Yannic Maus, PhD student
Contact Information:
Address · Albert-Ludwigs-Universität, Institut für Informatik, Georges-Köhler-Allee 106, D - 79110 Freiburg
Room · 106-00-005
Phone · +49 761 - 203 67415
Fax · +49 761 - 203 67412
Email · Email: Yannic.Maus@cs.uni-freiburg.de
Research Interests:
I am mainly interested in the local nature of distributed problems, e.g., lower bounds for (Delta+1)-coloring algorithms in the LOCAL model. Besides I am interested in all kinds of classical
graph problems (e.g. MIS, Coloring, VC, Matching) in the distributed setting.
Bachelor/Master Thesis:
I offer Bachelor/Master theses in the area of distributed algorithms. Chapter 1 in these lecture notes provides a basic introduction to distributed algorithms and it will show you how amazing this area can be (you will most likely see the fastest non trivial algorithm you will ever encounter!). A strong background in algorithms and mathematics is needed. If you are interested feel free to contact me (per email). A (cryptic) list of possible topics is attached:
Rumor Spreading with Bounded In-Degree.
The Structure of Neighborhood Graphs (for Multiple Rounds) (for the definition of (1 round) neighborhood graphs see e.g. Kuhn )
Teaching:
Degrees and Titles:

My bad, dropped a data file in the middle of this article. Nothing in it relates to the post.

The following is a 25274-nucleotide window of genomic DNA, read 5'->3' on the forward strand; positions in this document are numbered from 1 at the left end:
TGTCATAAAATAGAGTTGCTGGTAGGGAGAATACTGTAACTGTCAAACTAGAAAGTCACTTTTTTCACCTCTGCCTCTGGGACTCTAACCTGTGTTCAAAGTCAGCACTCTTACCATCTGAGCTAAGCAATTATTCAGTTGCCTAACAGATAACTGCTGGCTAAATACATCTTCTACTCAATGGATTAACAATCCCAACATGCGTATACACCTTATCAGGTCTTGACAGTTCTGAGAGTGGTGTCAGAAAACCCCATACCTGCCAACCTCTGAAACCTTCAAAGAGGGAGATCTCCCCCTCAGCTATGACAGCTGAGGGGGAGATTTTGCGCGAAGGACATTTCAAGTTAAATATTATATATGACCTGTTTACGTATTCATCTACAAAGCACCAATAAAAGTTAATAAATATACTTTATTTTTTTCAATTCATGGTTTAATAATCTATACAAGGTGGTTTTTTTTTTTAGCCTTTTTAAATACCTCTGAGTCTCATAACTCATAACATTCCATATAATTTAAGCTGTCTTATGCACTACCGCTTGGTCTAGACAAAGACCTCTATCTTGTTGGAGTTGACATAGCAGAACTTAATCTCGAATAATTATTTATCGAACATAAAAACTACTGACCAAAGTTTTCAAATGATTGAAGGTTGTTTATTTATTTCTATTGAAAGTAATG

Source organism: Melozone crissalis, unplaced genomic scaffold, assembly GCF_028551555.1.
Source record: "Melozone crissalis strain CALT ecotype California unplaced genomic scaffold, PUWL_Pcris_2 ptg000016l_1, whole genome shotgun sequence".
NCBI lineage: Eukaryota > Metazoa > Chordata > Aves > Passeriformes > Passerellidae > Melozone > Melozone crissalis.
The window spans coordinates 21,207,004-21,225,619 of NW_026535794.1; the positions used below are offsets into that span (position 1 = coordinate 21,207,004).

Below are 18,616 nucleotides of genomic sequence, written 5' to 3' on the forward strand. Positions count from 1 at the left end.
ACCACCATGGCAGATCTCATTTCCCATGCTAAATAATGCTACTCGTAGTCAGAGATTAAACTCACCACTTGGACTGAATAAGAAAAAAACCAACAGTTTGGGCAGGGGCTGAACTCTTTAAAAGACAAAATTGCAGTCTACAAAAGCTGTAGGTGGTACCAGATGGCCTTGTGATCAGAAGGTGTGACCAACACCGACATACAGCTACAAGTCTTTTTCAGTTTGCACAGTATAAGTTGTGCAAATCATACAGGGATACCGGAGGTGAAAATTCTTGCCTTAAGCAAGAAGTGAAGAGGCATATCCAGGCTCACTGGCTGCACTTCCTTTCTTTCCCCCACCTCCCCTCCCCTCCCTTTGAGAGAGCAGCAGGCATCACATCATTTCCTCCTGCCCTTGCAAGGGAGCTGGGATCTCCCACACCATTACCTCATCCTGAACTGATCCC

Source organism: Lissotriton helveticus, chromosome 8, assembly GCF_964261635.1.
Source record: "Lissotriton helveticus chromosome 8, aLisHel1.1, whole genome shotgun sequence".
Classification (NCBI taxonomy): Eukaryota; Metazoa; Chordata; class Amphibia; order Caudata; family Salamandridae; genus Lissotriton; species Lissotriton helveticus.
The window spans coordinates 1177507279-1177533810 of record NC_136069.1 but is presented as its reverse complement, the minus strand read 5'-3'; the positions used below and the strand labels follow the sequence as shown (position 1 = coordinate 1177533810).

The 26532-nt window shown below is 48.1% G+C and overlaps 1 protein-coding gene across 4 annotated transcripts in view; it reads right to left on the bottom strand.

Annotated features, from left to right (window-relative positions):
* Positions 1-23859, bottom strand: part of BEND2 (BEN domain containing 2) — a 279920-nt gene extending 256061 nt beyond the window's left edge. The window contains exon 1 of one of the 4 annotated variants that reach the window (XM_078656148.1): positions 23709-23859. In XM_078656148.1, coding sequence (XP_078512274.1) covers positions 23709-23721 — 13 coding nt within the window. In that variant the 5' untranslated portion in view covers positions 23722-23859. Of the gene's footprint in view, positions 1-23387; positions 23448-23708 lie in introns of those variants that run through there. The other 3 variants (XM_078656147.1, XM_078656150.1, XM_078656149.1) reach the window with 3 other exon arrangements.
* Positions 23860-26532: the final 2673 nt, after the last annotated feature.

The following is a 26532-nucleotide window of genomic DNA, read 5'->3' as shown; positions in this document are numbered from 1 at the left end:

January 2014 · MSc in Mathematics, RWTH Aachen, Germany
March 2013 · BSc in Mathematics, RWTH Aachen, Germany
July 2011 · BSc in Computer Science, RWTH Aachen, Germany
Scholarships and Awards:
Best Paper Award: SIROCCO 2016 , DISC 2016
Studienstiftung des Deutschen Volkes
Dean's List Mathematics, RWTH Aachen
Dean's List Computer Science, RWTH Aachen
Schöneborn-Preis 2013
NRW Stipendium, Deutschlandstipendium
Publications
Years: 2016 |
2015 | show all Conference papers Dan Hefetz, Fabian Kuhn, Yannic Maus, Angelika StegerPolynomial Lower Bound for Distributed Graph Coloring in a Weak LOCAL Model 2016 30th International Symposium on DIStributed Computing (DISC), Paris, September 26-30, 2016 » show abstract « hide abstract Abstract We show an Omega(\Delta^{\frac{1}{3}-\frac{\eta}{3}}) lower bound on the runtime of any deterministic distributed O(\Delta^{1+\eta})-graph coloring algorithm in a weak variant of the LOCAL model.